Evolved Dragic sparking Suns on all fronts


PHOENIX — More than a year and a half ago, the San Antonio Spurs used the 45th overall pick in the NBA Draft to select a 22-year-old Slovenian point guard who’d been playing professional basketball since the age of 17.

The Spurs quickly traded the player’s draft rights to the Phoenix Suns, who signed him nearly three months later. By putting his name on the dotted line, Goran Dragic became the heir to the Steve Nash throne in Phoenix.

Since making the long move of more than 5,400 miles from the Slovenian capital of Ljubljana to Phoenix, Dragic has evolved from a question mark into one of the league’s most capable backup point guards.

After playing in 55 games and averaging 13.2 minutes per contest during the 2008-2009 season, Dragic worked to improve his game and earn a greater role in the Suns’ 2009-2010 plans.

Now averaging 17.8 minutes through 63 games, Dragic has indeed earned his spot as two-time MVP Steve Nash’s backup and the future of the Phoenix Suns at point guard.

“As much as [Dragic] can be in practice and as much as Steve helps him, the only way you get better is that you actually have to be on the floor and experience that,” Suns coach Alvin Gentry said after a recent practice.

Dragic’s 8.0 points and 2.7 assists per game are not eye-popping numbers, but his contribution to the Suns this season, one which many felt could mark the end of a successful era in the Valley, goes far beyond the stat columns.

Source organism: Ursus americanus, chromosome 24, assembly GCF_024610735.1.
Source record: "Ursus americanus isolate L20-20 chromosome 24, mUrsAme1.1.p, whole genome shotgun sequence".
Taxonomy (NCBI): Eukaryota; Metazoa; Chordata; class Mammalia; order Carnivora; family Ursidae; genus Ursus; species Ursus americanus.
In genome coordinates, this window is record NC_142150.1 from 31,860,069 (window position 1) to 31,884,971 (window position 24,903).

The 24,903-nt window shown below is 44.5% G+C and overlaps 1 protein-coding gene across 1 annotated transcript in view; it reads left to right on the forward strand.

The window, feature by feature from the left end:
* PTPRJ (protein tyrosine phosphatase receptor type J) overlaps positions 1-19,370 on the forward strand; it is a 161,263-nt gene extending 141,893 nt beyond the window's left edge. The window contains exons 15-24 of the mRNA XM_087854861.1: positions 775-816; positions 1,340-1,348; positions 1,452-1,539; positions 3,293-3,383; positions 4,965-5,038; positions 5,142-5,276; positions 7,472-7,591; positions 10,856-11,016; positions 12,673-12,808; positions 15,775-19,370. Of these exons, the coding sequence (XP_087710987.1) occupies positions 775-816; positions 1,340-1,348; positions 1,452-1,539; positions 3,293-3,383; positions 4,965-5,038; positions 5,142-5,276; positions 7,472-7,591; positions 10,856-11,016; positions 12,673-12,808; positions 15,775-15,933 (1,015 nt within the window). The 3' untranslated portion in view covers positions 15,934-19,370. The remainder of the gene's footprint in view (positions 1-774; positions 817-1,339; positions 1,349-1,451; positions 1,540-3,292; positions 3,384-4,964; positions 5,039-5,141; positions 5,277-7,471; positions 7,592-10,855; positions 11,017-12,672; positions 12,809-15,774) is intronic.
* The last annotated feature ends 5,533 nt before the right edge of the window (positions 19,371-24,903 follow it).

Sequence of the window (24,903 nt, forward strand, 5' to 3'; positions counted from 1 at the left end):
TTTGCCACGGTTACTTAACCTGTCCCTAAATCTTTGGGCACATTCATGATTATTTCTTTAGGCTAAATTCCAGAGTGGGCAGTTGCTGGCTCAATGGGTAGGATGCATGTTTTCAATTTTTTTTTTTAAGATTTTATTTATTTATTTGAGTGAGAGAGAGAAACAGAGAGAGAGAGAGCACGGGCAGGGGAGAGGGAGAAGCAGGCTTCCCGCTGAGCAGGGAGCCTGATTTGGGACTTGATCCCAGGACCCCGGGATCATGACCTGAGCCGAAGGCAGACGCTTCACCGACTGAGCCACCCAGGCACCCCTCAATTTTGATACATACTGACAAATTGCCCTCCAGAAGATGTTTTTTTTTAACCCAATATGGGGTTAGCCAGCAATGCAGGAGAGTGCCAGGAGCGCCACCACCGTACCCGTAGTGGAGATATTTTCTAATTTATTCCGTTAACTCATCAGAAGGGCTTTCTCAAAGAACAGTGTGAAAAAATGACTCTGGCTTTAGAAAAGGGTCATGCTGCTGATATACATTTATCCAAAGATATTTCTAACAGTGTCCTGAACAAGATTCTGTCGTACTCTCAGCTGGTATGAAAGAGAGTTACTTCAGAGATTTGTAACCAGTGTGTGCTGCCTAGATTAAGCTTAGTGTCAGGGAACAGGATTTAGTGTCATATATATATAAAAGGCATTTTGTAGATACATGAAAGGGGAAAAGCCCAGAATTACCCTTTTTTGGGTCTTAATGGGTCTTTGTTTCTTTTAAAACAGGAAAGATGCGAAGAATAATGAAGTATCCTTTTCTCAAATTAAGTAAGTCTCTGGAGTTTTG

Though the Suns went 1-1 without him, there was almost certainly a greater appreciation for Dragic’s presence after he missed the team’s last two games with a sprained ankle. (Dragic was actually getting so much treatment on the ankle Monday that comment from him for this story couldn’t be obtained.)

“[Dragic] was missed a lot,” Gentry said. “He gives us that guy that pushes the ball unbelievably. I think he’s as quick as anybody in the league with the ball from baseline to baseline.”

With the absence of Leandro Barbosa for all but 29 games this year, Dragic has become an even greater asset. Dragic’s scrappy, all-out hustle style has sparked the Suns’ second unit this season into becoming one of the NBA’s most formidable benches.

“It’s definitely a unique energy in a sense of pushing the ball and getting out on the fast break and being aggressive,” said Suns forward Jared Dudley. “I think that’s one things he’s done this year that he didn’t do last year.”

Gentry said that energy is just part of the personality of the Suns’ bench, but the leadership role that Dragic has achieved puts his energy at the forefront.

“He’s a leader in the second unit,” Gentry said. “I think the guys have got a lot more confident in what he’s doing and running the team.”

Dudley mentioned that there was initially a language barrier challenge when Dragic called plays, but as Dragic has improved his English and become more confident, his play calling ability has grown exponentially and his confidence has rubbed off on everyone else.

“As a point guard, you definitely lead by example,” Dudley said. “He’s gotten a lot better at calling plays louder, being more vocal.”